John Allison, Director (1982). Bard Productions. All the Bard shows are uneven. Franklyn Seales and Karen Austin. Bianca is blond, a big pile of curls and my note says "buns," and Katherina has lots of light brown curls. No Christopher Sly. Opens again in a market place and, as Lucentio is telling Tranio of his plan for "moral discipline" in Padua, he is greeted by a florid hooker (I thought, if this is Bianca, we're in trouble). Kate greets Petruchio skeptically, but she seems turned on as she hits him with her fists. Very physical. Petruchio's lines are irrational, and Kate responds by pounding and hitting and biting. In fact, they exchange bite for bite. "I'll tame you" is a threat. At the end of what is an extended fight, Kate is supine and Petruchio is breathless. "Never make denial" is cut, so Kate's response is "I'll see then hang'd on Sunday." She is justifiably furious. Thus, she is neither tamed nor astonished. Nor silent.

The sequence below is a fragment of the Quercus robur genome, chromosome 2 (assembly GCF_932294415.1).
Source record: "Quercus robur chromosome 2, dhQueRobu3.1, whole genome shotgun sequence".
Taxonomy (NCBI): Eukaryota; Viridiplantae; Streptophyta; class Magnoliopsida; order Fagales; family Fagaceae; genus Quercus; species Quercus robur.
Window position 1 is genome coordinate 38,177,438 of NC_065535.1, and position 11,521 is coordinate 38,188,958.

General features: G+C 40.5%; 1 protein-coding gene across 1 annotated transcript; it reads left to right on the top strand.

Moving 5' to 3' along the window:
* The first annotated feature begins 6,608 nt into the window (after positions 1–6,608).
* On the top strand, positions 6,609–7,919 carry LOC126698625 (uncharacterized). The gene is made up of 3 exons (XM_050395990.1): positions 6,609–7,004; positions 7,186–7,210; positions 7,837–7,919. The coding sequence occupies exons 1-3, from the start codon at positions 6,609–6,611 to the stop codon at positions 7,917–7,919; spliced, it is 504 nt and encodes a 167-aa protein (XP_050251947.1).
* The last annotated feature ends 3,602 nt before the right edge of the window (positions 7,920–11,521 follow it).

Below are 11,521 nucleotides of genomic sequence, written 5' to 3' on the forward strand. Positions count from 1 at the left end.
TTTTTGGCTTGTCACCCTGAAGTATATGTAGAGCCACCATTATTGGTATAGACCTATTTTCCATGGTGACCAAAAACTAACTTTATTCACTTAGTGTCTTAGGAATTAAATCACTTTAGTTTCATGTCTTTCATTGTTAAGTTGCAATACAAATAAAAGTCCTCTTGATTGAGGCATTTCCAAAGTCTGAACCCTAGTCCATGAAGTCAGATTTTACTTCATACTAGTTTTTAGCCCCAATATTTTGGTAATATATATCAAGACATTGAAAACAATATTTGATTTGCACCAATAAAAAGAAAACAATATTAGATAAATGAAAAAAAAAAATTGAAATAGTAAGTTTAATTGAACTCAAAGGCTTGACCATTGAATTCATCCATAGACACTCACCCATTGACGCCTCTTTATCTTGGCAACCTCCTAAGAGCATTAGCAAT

Therefore, John, I don't think any of them get it "right." The play I read is much more subtle than these. I do think, as Randall has just noted in "Kate Speaks," that Kate's real anger is directed toward her father who has "sold" her to a stranger without any consultation. If so this is consistent with Act I, when she has bitterly complained about Baptista's preference for his younger daughter and the humiliations she has suffered. Petruchio, witty or male chauvinist or abusive or misogynistic or hot stuff, is still just the latest of Baptista's humiliations.

Gilbert, bleary eyed.